This is Part 2 of my 5 part series sharing my 24 hour #StartupThisSunday cross Asia adventure building the human powered website monitoring service wpFlight.

In Part 1, we talked about why I decided to create a monitoring product on top of Pay4Bugs and why I decided to strictly timebox the creation of the MVP. We also got off to a great start on the MVP while waiting in the airport: our domain and email services were set up, we'd planned out the MVP system architecture, selected our tools, implemented most of the server and selected a website template that I'd use to create the site. We rejoin the story in seat 21J of Singapore-bound flight UA895 as it begins its climb over the South China Sea.

June 14, 2015 - 8:40am: Climbing to 40,000 feet over the South China Sea

Once of my goals when building wpFlight while traveling was to try to minimize downtime spent doing travel-related things. I had only spent 15 minutes walking from home and waiting for the airport bus. I was able to get through check in, security, immigration in Hong Kong and walk to an airport lounge at my gate in an additional 20 minutes. By showing up towards the end of boarding, I was able to avoid the inevitable downtime waiting around for boarding to begin and avoid wasted time sitting in the cabin waiting for others to board.

Economy plus
The extra space provided by Economy Plus allows you to keep using a laptop while your tray table is full.

Due to my last minute ticket purchase on what turned out to be a full flight, I ended up with a middle seat in Economy Plus. It turned out to be only a minor inconvenience as the row ahead was only two across which made it easy to get in and out. The extra space in Economy Plus is very useful when you have lots of work to get done. It allows you to use your laptop on your lap while the tray table is open and in use. This means you can productively put to use the half hour between when you finish eating your meal and the cabin staff comes around to collect trash. On our adventure, this meant more than an extra hour of work time.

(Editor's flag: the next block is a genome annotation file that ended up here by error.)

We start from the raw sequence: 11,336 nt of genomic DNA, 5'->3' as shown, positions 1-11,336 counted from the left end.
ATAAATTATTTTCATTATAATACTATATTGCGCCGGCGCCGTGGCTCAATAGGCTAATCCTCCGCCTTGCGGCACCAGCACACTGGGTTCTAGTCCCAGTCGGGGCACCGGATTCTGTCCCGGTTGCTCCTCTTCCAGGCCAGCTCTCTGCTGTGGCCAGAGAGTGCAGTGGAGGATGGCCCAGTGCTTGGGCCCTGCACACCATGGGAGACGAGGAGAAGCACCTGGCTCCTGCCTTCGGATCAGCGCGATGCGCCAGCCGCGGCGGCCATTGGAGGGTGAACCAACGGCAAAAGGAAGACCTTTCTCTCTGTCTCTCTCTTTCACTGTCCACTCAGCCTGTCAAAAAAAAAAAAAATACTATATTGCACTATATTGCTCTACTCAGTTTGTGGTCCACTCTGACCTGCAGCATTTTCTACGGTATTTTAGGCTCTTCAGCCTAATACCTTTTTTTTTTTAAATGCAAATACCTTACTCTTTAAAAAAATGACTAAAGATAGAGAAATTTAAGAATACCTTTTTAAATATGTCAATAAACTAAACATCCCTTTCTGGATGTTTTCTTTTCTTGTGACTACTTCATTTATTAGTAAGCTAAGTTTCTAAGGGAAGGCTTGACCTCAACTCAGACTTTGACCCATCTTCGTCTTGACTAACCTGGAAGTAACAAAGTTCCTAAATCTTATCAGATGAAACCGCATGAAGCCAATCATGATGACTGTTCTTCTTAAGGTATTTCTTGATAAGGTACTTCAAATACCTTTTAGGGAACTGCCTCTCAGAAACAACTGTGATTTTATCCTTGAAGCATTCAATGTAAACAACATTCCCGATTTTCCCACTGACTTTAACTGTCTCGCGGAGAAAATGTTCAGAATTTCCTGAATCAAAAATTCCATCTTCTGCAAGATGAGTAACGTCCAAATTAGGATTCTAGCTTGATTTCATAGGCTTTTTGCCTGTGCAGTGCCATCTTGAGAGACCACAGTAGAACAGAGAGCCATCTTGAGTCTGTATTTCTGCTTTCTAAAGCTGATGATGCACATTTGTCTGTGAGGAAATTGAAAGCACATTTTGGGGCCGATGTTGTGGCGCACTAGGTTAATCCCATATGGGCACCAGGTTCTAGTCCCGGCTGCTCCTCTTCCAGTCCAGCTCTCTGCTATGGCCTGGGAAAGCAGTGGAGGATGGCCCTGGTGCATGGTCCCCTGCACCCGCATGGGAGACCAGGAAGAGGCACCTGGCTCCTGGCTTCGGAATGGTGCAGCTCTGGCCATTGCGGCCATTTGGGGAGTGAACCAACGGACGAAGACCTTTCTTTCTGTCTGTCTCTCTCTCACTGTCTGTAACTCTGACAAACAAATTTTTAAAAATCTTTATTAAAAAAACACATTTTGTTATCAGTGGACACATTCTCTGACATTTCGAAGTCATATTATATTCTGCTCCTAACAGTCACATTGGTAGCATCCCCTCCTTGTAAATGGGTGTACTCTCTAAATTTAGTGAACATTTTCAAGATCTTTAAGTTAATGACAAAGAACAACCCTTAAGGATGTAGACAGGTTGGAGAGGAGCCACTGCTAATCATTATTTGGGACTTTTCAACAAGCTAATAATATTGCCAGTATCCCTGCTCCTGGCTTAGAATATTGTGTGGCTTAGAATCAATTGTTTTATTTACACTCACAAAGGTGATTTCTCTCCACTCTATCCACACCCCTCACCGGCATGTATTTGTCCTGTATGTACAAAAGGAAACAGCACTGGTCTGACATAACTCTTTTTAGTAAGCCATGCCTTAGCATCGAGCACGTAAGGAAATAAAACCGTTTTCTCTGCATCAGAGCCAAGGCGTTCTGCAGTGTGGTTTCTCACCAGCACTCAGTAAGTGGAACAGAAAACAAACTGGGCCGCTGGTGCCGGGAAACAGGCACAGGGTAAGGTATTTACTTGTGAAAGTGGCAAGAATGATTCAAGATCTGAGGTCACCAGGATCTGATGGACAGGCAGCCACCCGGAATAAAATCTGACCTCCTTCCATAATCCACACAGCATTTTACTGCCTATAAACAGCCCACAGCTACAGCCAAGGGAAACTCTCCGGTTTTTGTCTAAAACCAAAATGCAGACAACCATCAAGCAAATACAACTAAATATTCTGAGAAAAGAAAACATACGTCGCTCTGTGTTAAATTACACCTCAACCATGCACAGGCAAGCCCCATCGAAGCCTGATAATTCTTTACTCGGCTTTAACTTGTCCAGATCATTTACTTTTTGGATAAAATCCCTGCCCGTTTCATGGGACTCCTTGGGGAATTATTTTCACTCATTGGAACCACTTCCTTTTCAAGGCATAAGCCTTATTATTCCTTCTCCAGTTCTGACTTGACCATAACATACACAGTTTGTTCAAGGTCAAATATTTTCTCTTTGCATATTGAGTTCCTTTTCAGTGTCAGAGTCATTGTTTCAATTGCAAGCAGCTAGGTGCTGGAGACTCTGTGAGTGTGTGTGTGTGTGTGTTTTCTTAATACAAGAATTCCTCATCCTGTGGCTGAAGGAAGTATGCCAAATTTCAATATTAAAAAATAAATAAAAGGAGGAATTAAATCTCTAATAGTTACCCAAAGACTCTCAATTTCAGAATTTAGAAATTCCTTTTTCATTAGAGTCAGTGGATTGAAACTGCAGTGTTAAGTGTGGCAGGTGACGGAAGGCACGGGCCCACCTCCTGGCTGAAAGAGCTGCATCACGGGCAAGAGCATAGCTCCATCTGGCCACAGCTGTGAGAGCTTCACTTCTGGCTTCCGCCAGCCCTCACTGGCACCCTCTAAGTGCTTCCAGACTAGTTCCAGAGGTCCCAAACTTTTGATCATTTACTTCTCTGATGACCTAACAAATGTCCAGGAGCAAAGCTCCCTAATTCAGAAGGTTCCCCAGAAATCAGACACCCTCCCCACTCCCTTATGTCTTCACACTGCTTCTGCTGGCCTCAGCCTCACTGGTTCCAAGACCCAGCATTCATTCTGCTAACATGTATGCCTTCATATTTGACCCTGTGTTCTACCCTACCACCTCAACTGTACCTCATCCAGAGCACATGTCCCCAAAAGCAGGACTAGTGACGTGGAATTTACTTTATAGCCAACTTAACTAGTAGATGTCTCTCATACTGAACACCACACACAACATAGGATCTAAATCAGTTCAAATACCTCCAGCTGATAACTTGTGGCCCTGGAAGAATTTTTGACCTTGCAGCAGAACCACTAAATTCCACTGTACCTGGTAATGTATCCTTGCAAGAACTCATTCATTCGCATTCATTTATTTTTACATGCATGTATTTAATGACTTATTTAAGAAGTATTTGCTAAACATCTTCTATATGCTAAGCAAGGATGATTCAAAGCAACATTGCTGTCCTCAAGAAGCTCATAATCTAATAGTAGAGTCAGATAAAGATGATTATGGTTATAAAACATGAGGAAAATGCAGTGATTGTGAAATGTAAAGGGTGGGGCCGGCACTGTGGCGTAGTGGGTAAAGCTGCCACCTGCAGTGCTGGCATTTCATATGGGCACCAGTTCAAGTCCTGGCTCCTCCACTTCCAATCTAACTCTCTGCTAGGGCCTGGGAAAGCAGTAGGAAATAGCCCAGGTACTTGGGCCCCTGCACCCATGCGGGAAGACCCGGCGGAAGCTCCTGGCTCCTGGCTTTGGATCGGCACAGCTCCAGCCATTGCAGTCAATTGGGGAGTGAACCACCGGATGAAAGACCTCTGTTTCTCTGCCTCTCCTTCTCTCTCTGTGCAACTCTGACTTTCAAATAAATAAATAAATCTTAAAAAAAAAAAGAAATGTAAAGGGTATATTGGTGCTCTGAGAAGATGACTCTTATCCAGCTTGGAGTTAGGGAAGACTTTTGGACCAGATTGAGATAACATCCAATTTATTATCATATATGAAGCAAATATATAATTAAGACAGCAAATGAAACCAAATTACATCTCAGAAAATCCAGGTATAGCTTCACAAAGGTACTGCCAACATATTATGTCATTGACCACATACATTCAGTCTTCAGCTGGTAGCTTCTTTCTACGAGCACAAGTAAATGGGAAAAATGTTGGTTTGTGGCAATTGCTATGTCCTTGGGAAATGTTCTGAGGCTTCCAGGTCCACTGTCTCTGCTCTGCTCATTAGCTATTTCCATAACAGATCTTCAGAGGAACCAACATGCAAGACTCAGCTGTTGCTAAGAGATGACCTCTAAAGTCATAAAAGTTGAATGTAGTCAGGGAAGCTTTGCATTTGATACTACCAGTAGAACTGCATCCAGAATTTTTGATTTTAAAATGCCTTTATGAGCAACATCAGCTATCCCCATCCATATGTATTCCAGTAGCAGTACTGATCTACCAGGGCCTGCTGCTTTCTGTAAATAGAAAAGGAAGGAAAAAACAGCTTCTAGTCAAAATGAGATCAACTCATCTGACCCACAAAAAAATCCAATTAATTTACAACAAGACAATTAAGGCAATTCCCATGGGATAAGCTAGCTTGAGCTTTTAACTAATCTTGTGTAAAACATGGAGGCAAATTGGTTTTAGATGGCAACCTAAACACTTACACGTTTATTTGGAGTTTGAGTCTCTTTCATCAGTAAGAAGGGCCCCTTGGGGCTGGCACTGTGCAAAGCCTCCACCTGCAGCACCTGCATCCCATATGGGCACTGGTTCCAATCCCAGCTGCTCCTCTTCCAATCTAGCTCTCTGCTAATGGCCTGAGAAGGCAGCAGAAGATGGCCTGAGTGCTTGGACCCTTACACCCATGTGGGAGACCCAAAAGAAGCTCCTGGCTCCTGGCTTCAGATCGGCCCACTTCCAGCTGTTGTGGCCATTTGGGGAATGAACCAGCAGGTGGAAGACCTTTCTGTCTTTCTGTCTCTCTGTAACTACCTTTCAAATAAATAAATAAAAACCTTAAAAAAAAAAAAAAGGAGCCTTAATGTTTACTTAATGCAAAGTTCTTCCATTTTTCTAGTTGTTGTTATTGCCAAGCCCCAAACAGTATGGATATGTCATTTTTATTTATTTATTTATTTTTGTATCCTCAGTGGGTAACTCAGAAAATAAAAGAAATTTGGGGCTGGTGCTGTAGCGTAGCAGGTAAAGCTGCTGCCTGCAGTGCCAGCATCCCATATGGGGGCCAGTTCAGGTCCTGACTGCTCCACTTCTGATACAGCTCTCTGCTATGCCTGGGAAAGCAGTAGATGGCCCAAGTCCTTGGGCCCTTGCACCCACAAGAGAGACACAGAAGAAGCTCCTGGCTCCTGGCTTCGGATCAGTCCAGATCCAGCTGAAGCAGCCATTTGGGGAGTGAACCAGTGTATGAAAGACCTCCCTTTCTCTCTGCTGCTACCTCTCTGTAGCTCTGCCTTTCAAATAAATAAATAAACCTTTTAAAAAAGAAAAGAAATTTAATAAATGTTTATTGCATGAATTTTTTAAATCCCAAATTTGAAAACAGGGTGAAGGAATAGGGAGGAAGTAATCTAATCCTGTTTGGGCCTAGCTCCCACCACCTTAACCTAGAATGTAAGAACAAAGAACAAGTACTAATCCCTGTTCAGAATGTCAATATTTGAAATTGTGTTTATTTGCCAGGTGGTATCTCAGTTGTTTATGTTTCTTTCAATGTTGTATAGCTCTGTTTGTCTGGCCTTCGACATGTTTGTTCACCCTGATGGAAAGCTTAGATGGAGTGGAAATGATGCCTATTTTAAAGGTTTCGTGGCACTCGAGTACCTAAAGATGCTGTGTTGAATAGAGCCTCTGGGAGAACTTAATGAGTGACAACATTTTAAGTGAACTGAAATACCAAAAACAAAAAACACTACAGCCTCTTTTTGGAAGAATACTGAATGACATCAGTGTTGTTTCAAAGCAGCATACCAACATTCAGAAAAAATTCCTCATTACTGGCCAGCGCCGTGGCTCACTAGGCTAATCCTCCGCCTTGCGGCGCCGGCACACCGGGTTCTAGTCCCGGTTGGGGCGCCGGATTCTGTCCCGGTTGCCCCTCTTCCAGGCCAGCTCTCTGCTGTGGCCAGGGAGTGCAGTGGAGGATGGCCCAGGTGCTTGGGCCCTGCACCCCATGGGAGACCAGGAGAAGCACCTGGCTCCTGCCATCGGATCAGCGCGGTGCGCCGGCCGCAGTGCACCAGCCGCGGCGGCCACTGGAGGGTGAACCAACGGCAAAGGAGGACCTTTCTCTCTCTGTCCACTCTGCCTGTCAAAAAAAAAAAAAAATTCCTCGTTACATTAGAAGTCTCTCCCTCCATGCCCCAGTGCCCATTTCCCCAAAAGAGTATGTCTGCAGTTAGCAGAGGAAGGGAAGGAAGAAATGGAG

I had already downloaded local copies of the template I had selected and javascript libraries I would need before boarding so I could get straight to work planning the site. My goal was to create a simple site that could explain the benefits of wpFlight, what it does, how it works and the plan options.

The first priority was to determine the constraints of what I was selling. wpFlight would initially offer a human-powered monitoring service that periodically makes sure a Wordpress-powered website is working properly. I spent a bit of time brainstorming ways to differentiate plan options so we could offer something for businesses at different points along the value curve.

Questions I considered:

  • What are the important parts of Wordpress powered websites businesses would want to monitor?
  • How often should they be checked?
  • Should we stop checking when a problem is found or continue checking for additional problems?

Important parts of website

Wordpress sites, if they’re not used as blogs, are often used as marketing sites or for ecommerce. A shopping cart site's purpose is to convert a visitor into a customer. A business's sales and marketing site aims to at the very least turn a visitor into a lead if not a paying customer.. With that in mind I came up with a list of things a customer might want to check.

  • Shopping cart/check out process
  • Sign up or registration process
  • Newsletter form (Mailchimp, etc)
  • Contact form
  • Feedback form
Broken shopping cart
Would you want to know if your shopping cart is broken?

How often should a customer’s site be checked?

In ideal world we can check a customer’s site continuously and notify as soon as a problem arises. Automated services and tools that check to make sure a server is still running and not completely broken simulate continuous monitoring by checking very frequently: several times an hour or even a few times a minute. However, these services won’t tell you if something on your website stops working, only if the server completely died because of a hardware or network failure.